E=mc" A two page report on Albert Einstein's theory of relativity with resource listed.

Essay by cadmanCollege, UndergraduateA+, March 2005

download word file, 2 pages 2.3


Born in 1879 in Ulm, Württemberg, Germany, Albert Einstein was considered a quite child who was raised by his German Jewish family.

Einstein's formula, which describes the relationship between energy (E), mass (m) and the speed of light (c), derives from Einstein's special theory of relativity. This theory postulates that time and space are relative, how we measure time and space depends on our state of motion relative to other observers. The formula E=mc" first appeared in an article by Einstein in 1905, using a different notation, and in 1907 he fully generalized the concept to the equivalence of mass and energy. The implication of the formula thus became that a small amount of matter could, in principle, be converted into a vast amount of energy.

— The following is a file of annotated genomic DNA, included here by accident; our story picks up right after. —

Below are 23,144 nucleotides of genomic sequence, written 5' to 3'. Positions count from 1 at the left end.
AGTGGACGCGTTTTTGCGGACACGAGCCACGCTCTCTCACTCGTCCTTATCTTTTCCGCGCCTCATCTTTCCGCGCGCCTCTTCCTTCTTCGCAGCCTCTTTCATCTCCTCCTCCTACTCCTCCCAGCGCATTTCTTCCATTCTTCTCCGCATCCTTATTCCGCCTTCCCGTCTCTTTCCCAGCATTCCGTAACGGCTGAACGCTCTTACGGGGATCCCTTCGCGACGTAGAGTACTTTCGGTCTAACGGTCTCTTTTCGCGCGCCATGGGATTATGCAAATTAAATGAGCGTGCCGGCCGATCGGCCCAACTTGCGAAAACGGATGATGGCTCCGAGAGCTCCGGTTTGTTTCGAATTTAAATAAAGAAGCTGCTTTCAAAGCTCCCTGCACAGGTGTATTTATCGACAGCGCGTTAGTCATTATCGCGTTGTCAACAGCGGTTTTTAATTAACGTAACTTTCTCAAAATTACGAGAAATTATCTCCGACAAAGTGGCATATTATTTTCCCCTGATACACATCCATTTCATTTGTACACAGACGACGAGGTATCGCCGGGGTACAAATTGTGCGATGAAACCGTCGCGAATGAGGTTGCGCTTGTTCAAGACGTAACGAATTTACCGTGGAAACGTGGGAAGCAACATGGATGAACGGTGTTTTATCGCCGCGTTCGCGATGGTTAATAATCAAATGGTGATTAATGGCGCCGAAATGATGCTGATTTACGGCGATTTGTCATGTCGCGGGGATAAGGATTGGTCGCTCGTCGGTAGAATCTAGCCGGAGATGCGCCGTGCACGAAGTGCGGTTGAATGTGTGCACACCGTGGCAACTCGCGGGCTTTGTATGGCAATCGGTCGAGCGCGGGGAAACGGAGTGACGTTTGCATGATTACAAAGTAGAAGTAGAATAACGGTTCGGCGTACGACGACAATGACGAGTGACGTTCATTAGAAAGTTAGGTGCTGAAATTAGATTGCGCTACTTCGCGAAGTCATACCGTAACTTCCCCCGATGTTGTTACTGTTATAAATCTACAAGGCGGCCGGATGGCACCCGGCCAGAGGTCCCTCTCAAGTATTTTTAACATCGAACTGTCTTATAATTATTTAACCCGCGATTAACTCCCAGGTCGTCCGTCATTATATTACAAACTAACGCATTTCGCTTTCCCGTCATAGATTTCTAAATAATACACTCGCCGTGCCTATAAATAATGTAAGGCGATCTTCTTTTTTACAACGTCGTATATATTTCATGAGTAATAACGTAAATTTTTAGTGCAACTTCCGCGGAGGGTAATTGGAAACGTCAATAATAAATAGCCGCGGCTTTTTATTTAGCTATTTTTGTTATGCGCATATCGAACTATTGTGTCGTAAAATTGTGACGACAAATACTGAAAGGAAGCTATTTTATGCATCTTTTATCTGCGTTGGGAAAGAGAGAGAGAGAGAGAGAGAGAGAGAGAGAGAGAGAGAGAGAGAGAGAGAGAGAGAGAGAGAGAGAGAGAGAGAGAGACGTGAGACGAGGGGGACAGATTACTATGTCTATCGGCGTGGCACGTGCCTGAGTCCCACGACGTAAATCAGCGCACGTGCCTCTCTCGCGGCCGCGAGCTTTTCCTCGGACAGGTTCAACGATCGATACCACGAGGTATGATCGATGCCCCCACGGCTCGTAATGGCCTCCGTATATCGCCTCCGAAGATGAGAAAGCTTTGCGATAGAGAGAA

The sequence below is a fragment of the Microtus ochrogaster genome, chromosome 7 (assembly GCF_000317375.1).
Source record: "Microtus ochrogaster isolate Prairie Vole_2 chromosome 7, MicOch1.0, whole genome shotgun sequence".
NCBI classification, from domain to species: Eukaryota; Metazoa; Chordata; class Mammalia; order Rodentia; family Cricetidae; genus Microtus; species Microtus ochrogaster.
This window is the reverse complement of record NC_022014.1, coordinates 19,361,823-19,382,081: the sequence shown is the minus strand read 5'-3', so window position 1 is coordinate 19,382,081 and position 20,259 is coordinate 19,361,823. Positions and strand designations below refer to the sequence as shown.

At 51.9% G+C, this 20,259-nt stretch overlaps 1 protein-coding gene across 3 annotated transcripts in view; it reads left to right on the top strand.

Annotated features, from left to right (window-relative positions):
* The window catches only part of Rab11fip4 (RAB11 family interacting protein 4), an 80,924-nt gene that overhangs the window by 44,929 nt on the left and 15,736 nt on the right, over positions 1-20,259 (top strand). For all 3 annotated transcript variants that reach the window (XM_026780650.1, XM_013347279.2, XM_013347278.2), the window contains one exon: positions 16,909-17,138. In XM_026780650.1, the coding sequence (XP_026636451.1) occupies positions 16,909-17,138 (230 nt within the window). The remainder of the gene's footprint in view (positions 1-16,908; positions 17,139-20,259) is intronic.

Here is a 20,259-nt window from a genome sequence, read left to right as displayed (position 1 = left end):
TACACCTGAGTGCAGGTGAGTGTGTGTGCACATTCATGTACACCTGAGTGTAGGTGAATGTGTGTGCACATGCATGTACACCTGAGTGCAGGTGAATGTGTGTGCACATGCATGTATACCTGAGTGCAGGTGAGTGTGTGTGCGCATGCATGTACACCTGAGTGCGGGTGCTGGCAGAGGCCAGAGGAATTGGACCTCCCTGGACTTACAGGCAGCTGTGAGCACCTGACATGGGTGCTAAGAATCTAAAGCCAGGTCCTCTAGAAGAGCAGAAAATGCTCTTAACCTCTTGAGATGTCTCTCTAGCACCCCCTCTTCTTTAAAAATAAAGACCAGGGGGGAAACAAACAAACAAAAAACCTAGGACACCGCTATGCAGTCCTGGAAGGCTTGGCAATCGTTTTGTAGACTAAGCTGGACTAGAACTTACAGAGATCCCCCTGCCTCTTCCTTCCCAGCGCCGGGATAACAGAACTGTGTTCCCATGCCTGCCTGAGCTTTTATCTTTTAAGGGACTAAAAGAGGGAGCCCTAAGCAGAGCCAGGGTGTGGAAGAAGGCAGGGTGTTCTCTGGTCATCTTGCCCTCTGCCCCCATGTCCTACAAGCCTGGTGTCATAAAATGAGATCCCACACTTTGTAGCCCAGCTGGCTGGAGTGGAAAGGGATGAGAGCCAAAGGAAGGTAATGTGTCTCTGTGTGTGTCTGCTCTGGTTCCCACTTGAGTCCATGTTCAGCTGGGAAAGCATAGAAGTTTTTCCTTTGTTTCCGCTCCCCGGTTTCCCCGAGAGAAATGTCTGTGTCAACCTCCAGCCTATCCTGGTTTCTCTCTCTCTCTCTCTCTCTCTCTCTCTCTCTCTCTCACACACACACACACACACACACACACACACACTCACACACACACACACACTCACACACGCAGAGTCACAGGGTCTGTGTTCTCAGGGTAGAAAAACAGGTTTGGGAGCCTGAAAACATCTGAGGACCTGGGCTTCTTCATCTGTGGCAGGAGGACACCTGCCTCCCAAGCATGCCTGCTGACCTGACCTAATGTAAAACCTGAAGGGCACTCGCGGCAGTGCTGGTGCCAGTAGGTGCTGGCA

The realization of this principle in practice became a possibility in the 1930's with the discovery of nuclear fission, which led ultimately to the development of nuclear weapons.

After the Second World War, Einstein's formula became synonymous with the nuclear age.

Einstein completed the general theory of relativity in 1915 and published this first exposé the following year. The general theory overturned Newton's theory of gravity, which had been valid for two hundred and fifty years. In Newton's universe, gravity was regarded as an attractive force, which all massive bodies exert on each other. The planets moved in elliptical orbits about the sun because of its great mass powerful gravitational force. In Einstein's universe, gravity is not regarded as an exterior force, but rather as a property of space and time or "space-time". Einstein's curved four-dimensional space-time "continuum" is often likened to a suspended rubber sheet stretched taut but deformed wherever heavy objects - stars, galaxies or any other matter - are placed on it. Thus, a massive body like the sun...